(AP Photo/Warner Bros.)
As Boston Comic Con prepares for a flood of costumed fans eager to meet movie stars at Seaport World Trade this Saturday and Sunday, one such star -- "The Hobbit: An Unexpected Journey" actor Dean O'Gorman -- chatted with us about the intense prosthetic mustache he wears in the film, why Boston reminds him of his native New Zealand, and how it feels seeing teenage German girls dressed up as his dwarf character Fili.
Q. I know you're probably jet-lagged from flying in from New Zealand today at 6 a.m., but this is your first visit to Boston. What’s on the agenda outside of Comic Con?
A. At first, just a little look around. I want to see the city. ["The Hobbit" costar] Aidan Turner is arriving in the next hour, so we'll probably go out and get a beer and then tomorrow we have the convention. I didn't realize Boston was so easy to get around. In my head, I imagined Boston being this really sprawling city. It's such a famous city, historic, I've always known about it, but then to be here, I walked around it today and I couldn't believe it. It's like being back in [New Zealand capital] Wellington.
Q. What's it like to be a "Hobbit" actor at these conventions? Do you get approached by a lot of intense J.R.R. Tolkien fans?
A. I never did a convention before I did "The Hobbit." I didn't really know what to expect from it. Initially, it can be a surreal experience when you meet someone who's dressed up as your character you played in the film. To be honest, I really enjoy the chance to meet the fans because I've found with "The Hobbit," the fans are all really lovely and enthusiastic. They ask all kinds of questions. A lot of them really want to find out about what it was like filming it, what it was like working with [director] Peter Jackson, what was my favorite scene or funniest moment. They want to find out personally what the experience was like. Thankfully, I don't get asked too many Tolkien-esque questions because, to be honest, I'm a little slow on the ground with my knowledge of that.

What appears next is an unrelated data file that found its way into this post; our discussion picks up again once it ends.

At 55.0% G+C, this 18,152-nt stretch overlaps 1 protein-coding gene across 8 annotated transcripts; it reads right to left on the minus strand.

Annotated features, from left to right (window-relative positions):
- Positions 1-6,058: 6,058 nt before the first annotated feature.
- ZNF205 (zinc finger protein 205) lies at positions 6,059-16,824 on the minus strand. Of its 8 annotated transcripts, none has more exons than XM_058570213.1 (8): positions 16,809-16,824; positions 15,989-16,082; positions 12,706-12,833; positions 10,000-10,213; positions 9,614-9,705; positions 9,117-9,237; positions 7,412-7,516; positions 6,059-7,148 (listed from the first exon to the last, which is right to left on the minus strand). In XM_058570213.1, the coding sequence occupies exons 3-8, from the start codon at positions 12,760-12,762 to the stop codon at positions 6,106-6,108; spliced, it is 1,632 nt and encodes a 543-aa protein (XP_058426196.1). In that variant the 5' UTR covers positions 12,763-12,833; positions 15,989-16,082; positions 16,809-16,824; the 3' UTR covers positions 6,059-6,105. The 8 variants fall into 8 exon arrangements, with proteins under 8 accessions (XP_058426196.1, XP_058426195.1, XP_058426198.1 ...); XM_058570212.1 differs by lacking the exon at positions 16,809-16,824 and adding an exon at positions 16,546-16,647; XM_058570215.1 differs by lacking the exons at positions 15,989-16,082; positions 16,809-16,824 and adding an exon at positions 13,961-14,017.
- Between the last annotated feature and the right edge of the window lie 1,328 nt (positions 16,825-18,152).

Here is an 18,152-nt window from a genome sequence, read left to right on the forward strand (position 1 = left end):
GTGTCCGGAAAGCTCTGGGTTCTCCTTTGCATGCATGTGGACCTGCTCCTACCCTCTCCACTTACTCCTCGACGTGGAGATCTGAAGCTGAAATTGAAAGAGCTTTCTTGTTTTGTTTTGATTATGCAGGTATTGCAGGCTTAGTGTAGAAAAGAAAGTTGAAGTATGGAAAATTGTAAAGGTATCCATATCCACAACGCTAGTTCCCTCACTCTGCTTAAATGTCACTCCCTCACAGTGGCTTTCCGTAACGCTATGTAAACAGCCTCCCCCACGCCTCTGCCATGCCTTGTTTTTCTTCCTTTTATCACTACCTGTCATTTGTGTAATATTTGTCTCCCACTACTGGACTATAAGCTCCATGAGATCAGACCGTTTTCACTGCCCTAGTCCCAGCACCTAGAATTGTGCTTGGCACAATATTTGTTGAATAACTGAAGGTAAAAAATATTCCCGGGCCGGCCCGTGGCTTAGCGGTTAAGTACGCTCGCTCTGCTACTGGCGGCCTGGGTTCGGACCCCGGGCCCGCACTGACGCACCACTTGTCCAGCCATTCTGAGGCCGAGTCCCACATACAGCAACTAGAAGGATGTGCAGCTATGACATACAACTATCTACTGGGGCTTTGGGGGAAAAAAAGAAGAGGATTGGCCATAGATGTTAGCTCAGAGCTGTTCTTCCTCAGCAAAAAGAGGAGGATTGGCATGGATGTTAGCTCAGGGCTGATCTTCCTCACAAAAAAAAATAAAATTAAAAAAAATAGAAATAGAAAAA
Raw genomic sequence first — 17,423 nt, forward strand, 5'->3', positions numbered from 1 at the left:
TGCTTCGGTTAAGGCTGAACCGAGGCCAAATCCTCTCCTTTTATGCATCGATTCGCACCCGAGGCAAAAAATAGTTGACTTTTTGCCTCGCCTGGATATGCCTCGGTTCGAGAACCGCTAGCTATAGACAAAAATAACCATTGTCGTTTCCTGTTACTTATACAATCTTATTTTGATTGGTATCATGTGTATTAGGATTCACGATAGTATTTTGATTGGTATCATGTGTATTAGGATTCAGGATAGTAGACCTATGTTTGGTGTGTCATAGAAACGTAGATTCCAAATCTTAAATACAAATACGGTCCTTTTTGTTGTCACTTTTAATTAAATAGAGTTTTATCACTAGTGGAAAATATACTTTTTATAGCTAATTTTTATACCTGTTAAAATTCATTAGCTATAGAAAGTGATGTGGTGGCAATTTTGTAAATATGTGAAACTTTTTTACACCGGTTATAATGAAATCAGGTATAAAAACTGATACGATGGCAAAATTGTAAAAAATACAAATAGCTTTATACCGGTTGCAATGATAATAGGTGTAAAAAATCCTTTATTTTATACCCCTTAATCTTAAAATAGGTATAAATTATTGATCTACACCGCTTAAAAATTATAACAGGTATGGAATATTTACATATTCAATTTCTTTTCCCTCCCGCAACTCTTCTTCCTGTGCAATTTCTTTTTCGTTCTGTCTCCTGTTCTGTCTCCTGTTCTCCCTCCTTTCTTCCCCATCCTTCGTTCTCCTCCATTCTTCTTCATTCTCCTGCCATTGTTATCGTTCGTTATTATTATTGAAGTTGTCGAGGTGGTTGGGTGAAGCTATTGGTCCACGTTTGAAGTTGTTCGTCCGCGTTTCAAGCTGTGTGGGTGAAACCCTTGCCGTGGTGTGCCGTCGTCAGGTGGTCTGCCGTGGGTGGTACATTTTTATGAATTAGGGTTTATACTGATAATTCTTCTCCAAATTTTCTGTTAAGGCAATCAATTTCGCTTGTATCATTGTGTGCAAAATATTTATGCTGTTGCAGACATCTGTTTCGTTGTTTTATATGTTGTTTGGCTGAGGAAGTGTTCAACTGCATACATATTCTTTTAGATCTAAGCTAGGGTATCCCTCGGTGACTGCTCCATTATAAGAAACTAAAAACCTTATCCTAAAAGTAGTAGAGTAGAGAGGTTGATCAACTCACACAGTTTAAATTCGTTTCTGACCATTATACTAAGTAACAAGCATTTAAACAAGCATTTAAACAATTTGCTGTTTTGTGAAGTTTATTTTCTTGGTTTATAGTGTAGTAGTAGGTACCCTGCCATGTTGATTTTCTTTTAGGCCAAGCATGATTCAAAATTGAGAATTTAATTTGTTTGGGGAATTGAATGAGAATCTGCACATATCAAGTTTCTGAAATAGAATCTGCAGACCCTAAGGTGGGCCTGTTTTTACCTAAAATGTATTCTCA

Q. Speaking of fans dressing up as Fili, your character has a gnarly, braided mustache in the film that I'm going to assume is prosthetic. Did you ever consider growing the real thing?
A. You know what, man, I really wish. If I had known that I had this job two years before shooting, I would have grown it. I would have loved to have my own mustache because I used one of those stick-on ones and it just kept falling off into my mouth in moments of drama or action. But it is a pretty good mo', I mean that's a good couple years of growing, I'd think. What's strange is that when I went to Germany this year, there were a lot of people dressed up as our characters and a lot of them were teenage girls, which was surprising. I didn't think a teenage girl would want to dress up as a dwarf but they looked pretty good, actually.
Q. What did "The Hobbit" do for your career as an actor from outside the US? Are you being approached for more Hollywood roles?
A. It is interesting making that movie in New Zealand, because when we're shooting it until the premiere, none of us and me especially, didn't have any idea of just how many people would end up seeing the movie or hearing about it. So in a way, being in New Zealand shields you from some of that attention that maybe I'd have seen if I'd been overseas. But yeah, things do change after the movie: overseas representation, agents become interested, and the possibility of overseas work opens up. Living in New Zealand, that's something that you'd like to do as an actor but very rarely do you get an opportunity to get such a good springboard as "The Hobbit" to help you get international work. There's still two more ["Hobbit" sequels] to go, so I don't really know what to expect there. I'll be heading out to Los Angeles in a month or so, I've got some meetings, so I guess we’ll see what comes of things.
Interview was condensed and edited.
About Movie Nation
ContributorsTy Burr is a film critic with The Boston Globe.
Mark Feeney is an arts writer for The Boston Globe.
Janice Page is movies editor for The Boston Globe.
Tom Russo is a regular correspondent for the Movies section and writes a weekly column on DVD releases.
Katie McLeod is Boston.com's features editor.
Rachel Raczka is a producer for Lifestyle and Arts & Entertainment at Boston.com.
Emily Wright is an Arts & Entertainment producer for Boston.com.
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